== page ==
Los Angeles Becomes Largest City to Approve Fracking Moratorium
Fri, 2014-02-28 13:14, CAROL LINNITT, DeSmogBlog
Fracking for oil and gas will not be happening in Los Angeles any time soon after City Council members unanimously voted to ban the practice within city limits today. The vote passes the motion to the City Attorney’s office where it will be rewritten as a zoning ordinance before returning to City Council for a final vote.
L.A. is now the largest city in the U.S. to refuse the dangerous extraction process. Local bans have become an effective protective measure against fracking, and are in place in numerous jurisdictions worldwide including Vermont, Hawaii, areas of New York State, Quebec, and France among many others.
The Los Angeles ordinance prevents the use of fracking until effective governmental oversight and regulation is in place at the local, state and federal levels.
“I think we can all agree unregulated fracking is crazy,” said Councilman Paul Koretz, co-author of the motion.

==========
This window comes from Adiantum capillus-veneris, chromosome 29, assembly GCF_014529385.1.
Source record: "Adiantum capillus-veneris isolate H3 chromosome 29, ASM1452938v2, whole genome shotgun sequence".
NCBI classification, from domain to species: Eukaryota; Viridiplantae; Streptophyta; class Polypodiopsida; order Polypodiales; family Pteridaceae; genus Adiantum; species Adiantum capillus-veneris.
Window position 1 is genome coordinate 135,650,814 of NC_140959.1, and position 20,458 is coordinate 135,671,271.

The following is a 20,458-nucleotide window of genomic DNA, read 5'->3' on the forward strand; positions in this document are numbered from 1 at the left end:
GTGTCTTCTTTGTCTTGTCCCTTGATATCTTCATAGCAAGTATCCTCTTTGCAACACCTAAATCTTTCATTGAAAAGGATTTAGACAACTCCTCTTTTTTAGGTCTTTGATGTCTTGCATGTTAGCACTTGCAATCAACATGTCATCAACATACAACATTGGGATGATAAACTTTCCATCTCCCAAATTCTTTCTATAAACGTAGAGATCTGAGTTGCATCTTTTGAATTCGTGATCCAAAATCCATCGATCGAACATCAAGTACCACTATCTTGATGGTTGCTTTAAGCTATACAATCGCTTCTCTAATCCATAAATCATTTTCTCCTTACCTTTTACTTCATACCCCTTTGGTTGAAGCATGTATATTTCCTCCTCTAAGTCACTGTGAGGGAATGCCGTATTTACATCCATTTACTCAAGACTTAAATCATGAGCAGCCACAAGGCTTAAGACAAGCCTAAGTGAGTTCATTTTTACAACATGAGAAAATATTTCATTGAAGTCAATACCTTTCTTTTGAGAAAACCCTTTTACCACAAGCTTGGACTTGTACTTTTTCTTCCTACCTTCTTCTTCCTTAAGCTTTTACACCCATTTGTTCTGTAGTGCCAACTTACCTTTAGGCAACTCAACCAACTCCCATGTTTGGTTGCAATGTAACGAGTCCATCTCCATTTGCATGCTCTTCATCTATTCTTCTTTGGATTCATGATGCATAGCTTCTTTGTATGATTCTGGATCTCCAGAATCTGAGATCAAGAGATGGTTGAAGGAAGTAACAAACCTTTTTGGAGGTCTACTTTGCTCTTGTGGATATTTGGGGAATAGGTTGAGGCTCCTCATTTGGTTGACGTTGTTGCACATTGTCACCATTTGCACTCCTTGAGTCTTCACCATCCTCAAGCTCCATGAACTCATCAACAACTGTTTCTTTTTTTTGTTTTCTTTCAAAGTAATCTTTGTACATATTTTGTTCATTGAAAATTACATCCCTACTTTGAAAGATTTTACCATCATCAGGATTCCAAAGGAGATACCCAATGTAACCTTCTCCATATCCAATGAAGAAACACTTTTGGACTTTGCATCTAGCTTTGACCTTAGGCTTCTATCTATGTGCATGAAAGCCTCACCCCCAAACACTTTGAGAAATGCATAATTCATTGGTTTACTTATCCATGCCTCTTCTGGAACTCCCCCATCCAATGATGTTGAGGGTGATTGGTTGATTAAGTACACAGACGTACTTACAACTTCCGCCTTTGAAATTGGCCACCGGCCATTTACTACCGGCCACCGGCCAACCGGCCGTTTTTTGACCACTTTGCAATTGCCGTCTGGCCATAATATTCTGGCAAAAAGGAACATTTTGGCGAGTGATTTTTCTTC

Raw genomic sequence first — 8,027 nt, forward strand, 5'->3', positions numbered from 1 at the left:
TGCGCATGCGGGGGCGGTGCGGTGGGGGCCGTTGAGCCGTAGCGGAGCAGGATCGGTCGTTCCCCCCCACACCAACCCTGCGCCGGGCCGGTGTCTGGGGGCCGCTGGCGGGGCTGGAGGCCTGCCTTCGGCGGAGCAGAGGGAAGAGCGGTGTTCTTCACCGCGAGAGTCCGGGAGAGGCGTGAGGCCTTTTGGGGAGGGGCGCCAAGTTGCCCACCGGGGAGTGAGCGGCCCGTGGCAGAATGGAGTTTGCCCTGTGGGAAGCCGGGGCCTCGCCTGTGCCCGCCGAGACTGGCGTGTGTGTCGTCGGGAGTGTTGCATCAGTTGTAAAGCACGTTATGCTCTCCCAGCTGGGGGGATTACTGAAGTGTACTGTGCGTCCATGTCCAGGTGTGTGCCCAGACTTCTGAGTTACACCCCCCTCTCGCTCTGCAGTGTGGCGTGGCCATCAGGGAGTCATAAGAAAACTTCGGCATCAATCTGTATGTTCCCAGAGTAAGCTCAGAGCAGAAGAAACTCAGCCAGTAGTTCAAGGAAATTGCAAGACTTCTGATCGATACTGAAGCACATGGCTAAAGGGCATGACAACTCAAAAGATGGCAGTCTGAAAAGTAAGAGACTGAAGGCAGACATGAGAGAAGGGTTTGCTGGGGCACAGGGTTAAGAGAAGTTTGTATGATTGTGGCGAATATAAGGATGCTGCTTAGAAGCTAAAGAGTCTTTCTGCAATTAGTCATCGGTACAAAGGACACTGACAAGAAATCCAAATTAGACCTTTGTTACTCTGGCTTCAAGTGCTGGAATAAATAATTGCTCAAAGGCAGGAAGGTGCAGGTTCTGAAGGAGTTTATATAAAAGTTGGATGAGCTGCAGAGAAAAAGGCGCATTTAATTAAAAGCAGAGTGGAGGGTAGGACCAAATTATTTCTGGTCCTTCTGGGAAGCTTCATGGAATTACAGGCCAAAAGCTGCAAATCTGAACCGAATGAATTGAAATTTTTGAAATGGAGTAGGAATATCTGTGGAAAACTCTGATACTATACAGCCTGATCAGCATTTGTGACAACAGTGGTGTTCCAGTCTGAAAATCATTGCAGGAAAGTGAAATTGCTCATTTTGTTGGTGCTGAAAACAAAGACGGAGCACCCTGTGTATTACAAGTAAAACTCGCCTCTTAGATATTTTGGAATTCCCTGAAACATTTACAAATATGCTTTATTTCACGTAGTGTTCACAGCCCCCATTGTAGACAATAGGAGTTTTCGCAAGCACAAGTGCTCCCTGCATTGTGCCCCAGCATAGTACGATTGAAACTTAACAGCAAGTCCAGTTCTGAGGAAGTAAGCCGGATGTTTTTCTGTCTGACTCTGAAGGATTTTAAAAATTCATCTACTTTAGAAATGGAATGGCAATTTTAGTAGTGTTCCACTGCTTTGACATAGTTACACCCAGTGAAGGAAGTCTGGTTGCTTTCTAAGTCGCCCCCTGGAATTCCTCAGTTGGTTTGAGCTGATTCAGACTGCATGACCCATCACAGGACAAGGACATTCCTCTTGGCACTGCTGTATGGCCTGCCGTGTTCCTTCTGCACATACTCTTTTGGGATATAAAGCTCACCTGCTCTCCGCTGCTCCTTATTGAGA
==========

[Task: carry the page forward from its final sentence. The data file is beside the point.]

California is in the midst of a devastating drought, raising concerns over access to fresh water supplies. Fracking uses approximately 5 million gallons of water per frack job.
According to the Center for Biological Diversity, there are still 9 Californian counties where fracking is in use, including Colusa, Glenn, Kern, Monterey, Sacramento, Santa Barbara, Sutter, Kings and Ventura.
The Center also notes
“fracking routinely employs numerous toxic chemicals, including methanol, benzene, naphthalene and trimethylbenzene. It can also expose people to harm from lead, arsenic and radioactivity that are brought back to the surface with fracking flowback fluid. About 25 percent of fracking chemicals could cause cancer, according to scientists with the Endocrine Disruption Exchange.”
Flowback fluid or produced water, the toxic wastewater resulting from fracking, is so highly contaminated it is almost always permanently removed from the hydrological cycle and disposed of in deep injection wells. There is increasing evidence that these chemicals are migrating into sources of drinking water.